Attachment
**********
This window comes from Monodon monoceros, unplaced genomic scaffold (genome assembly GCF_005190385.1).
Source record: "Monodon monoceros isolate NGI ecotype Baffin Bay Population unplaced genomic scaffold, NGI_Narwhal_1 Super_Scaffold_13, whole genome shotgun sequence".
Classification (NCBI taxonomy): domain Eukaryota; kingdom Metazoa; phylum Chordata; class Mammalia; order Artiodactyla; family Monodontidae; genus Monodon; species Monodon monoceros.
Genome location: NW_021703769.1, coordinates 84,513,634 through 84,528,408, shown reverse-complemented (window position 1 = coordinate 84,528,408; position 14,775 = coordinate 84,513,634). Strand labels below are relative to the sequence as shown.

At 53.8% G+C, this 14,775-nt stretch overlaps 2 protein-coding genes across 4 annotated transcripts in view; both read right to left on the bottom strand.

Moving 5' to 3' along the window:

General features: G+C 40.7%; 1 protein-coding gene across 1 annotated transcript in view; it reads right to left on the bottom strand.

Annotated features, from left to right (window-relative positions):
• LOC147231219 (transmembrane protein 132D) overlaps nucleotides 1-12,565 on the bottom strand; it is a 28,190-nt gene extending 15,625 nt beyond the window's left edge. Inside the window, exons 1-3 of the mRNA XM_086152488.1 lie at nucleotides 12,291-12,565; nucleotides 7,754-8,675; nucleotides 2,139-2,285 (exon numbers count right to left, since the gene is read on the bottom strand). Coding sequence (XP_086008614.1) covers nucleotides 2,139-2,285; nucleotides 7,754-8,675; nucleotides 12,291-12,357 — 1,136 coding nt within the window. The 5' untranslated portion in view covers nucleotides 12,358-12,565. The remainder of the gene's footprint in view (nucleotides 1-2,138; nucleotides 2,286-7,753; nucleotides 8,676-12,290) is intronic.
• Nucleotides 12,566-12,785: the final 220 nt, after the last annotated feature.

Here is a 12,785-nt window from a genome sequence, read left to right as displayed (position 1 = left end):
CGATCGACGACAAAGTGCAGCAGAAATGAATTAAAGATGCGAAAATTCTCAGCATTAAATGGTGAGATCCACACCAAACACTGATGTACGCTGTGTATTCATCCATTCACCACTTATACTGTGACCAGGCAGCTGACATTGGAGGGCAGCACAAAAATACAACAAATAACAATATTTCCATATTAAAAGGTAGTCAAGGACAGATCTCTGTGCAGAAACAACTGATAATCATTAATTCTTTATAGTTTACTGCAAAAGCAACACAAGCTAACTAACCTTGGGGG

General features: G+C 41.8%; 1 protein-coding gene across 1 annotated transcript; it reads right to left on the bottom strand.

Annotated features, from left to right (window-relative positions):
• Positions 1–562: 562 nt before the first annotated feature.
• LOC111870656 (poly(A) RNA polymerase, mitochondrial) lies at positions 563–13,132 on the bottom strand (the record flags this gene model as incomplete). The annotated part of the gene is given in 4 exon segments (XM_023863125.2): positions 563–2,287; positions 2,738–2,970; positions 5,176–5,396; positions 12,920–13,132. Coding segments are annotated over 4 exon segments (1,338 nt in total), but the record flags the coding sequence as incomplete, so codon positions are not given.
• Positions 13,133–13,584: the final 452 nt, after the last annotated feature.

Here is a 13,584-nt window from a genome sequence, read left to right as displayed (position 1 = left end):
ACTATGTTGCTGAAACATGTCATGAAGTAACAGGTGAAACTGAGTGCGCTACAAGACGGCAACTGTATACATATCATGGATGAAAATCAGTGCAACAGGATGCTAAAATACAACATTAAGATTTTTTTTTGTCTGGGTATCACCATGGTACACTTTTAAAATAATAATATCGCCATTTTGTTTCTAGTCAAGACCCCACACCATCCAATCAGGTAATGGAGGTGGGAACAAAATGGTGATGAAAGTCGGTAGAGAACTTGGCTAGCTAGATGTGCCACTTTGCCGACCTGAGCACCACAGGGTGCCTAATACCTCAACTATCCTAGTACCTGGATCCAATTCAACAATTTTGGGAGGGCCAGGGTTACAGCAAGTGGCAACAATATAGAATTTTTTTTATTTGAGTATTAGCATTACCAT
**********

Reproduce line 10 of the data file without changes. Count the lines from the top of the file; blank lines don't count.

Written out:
• Nucleotides 12,566-12,785: the final 220 nt, after the last annotated feature.